Here is a letter that I received today:
While I have not thoroughly read all of your books, as it seems to be harder and harder to acquire, I have read your website, blogs, and various essays. I also read all of the material under the “controversy” link and while I agree with how you go about repudiating your opponents, one element has bothered me, acting as the impetus for my need to pen down my misgivings and forward them to you.
While Gedolim do not hold Papal sway and are prone to error, we (at least in the chareidi community) are directed to take their every move as sacred. We are taught not to question, nor disagree as we are not capable of seeing the “whole picture” as they are.
As I grew older this has bothered me as I consider myself to be “more worldly” than 80% (just a rough estimate) of the Gedolim printed in Yated; yet I have never considered questioning them in line with the teachings of my youth.
After reading your blog and controversy link I feel compelled to change my views and it has become harder and harder for me to swallow what they say at face value. Am I to listen to someone who from a Torah perspective is more knowledgeable than I am, yet in the area under discussion they are my equal?
I have always had trouble understanding the Gemara “hafach bu hafach d’kula bu” as we see that it is not true, as you have shown in your books that Talmudic figures used modern day science.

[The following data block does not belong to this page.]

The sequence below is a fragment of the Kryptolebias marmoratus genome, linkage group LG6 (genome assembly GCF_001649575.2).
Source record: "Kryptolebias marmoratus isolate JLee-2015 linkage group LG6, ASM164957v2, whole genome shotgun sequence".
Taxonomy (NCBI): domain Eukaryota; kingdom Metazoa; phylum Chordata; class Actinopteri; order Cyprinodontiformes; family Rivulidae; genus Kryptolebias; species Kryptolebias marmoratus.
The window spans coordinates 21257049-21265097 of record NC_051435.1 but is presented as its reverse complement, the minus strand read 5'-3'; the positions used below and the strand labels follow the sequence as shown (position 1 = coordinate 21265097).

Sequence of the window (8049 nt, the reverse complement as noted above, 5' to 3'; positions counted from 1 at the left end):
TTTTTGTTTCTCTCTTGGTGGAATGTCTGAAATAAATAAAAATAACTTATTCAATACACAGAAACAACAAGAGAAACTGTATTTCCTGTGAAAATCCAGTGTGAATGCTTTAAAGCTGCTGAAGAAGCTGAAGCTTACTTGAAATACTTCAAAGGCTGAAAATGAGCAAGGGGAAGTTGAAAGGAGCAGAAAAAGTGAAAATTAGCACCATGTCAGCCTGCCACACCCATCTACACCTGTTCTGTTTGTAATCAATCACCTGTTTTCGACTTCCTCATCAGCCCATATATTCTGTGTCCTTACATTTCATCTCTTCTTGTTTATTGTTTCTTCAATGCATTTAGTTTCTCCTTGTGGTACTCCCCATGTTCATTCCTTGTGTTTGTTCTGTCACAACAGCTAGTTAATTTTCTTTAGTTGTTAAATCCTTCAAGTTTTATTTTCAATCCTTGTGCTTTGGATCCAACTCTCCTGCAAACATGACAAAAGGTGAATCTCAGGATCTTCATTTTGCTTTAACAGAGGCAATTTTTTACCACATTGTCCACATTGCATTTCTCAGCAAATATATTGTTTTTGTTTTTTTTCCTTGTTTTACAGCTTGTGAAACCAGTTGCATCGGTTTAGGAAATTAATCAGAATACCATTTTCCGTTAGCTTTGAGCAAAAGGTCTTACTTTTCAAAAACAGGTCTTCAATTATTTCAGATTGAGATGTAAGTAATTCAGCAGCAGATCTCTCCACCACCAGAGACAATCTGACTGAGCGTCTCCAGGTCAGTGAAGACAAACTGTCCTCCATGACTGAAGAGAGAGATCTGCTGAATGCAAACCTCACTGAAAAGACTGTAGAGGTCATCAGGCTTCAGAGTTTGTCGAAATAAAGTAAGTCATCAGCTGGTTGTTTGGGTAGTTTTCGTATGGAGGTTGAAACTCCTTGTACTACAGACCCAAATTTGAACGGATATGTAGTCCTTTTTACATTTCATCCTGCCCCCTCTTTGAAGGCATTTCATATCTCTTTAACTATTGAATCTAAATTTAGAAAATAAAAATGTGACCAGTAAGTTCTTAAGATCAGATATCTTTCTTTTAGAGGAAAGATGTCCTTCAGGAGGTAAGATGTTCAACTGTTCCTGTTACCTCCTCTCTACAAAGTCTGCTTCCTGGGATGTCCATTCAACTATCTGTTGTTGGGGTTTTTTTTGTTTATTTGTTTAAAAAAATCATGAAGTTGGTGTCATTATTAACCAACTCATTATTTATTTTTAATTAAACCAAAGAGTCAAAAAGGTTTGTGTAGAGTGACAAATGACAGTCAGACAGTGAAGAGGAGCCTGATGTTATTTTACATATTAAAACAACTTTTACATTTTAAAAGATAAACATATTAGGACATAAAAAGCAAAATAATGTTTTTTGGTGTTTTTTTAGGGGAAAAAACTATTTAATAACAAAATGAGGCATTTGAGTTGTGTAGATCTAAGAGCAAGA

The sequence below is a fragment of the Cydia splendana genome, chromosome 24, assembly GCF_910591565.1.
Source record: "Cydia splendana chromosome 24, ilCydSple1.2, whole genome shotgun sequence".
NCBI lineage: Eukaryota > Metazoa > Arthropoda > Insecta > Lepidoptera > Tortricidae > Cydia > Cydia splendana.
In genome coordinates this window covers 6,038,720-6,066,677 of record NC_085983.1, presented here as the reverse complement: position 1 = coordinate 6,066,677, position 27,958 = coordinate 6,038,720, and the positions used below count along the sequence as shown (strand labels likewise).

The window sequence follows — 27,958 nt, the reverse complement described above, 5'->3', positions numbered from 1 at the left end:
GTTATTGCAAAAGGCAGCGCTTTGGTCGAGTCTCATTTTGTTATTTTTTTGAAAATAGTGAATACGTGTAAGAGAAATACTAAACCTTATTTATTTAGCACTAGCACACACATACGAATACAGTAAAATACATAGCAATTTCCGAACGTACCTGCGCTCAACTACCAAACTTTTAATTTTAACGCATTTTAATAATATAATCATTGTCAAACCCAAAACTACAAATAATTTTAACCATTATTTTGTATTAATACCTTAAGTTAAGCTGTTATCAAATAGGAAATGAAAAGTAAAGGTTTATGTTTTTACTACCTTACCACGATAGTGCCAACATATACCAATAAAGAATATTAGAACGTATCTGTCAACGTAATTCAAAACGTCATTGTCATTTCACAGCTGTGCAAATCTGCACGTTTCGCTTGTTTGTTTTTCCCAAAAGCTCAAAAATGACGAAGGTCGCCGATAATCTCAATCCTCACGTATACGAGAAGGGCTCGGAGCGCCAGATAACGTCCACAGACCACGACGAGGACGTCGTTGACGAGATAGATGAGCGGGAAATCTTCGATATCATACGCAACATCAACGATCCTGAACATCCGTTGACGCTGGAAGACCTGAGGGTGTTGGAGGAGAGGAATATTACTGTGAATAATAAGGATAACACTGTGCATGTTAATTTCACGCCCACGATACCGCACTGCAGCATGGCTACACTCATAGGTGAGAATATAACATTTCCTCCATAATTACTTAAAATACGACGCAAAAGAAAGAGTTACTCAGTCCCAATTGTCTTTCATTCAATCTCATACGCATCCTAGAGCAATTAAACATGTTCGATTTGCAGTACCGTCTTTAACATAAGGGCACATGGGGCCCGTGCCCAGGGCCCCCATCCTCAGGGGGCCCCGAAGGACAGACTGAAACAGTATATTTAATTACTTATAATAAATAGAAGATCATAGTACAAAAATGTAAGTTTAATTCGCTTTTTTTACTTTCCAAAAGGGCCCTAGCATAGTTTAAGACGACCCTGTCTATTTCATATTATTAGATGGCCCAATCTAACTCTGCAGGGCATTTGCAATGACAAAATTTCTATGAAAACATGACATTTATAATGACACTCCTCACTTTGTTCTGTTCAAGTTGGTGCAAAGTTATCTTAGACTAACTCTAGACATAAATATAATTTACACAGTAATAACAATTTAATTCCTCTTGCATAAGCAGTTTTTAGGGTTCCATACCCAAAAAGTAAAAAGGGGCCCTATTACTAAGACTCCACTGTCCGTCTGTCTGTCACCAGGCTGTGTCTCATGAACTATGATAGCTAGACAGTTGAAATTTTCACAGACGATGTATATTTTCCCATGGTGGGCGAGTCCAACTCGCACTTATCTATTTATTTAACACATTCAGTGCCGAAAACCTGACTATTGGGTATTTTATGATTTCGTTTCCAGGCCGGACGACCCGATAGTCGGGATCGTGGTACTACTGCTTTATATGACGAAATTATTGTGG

In light of what I have written I have to tell you that while you may be 100% correct and those who called you heretical are wrong and they will pay for it, I still consider the path you have taken to be equally damaging to a large number of Yeshiva students.
Am I required to understand every statement the Gedolim make? While I don’t understand them am I to ignore my instincts and my knowledge for the “bigger picture?” Or shall I take what they say as sacred and while they are not infallible, to my relatively small brain I should ignore my premonition? In light of your website I now choose the former; so while my decisions may be more informed, nevertheless, life is more difficult viewing the Gedolim as mere mortals and not giving them the Papal clout they have had in my eyes for the past twenty years of my life.
Here is what I wrote back:
First of all, if you have not yet read http://www.zootorah.com/controversy/authority.html, you should do so.
It is certainly challenging to change one's approach to the topic of rabbinic authority. But you should find a Rav whom you personally respect and can forge a connection with.
Incidentally, you can buy expanded editions of the banned books (entitled The Challenge Of Creation and Sacred Monsters) at www.yasharbooks.com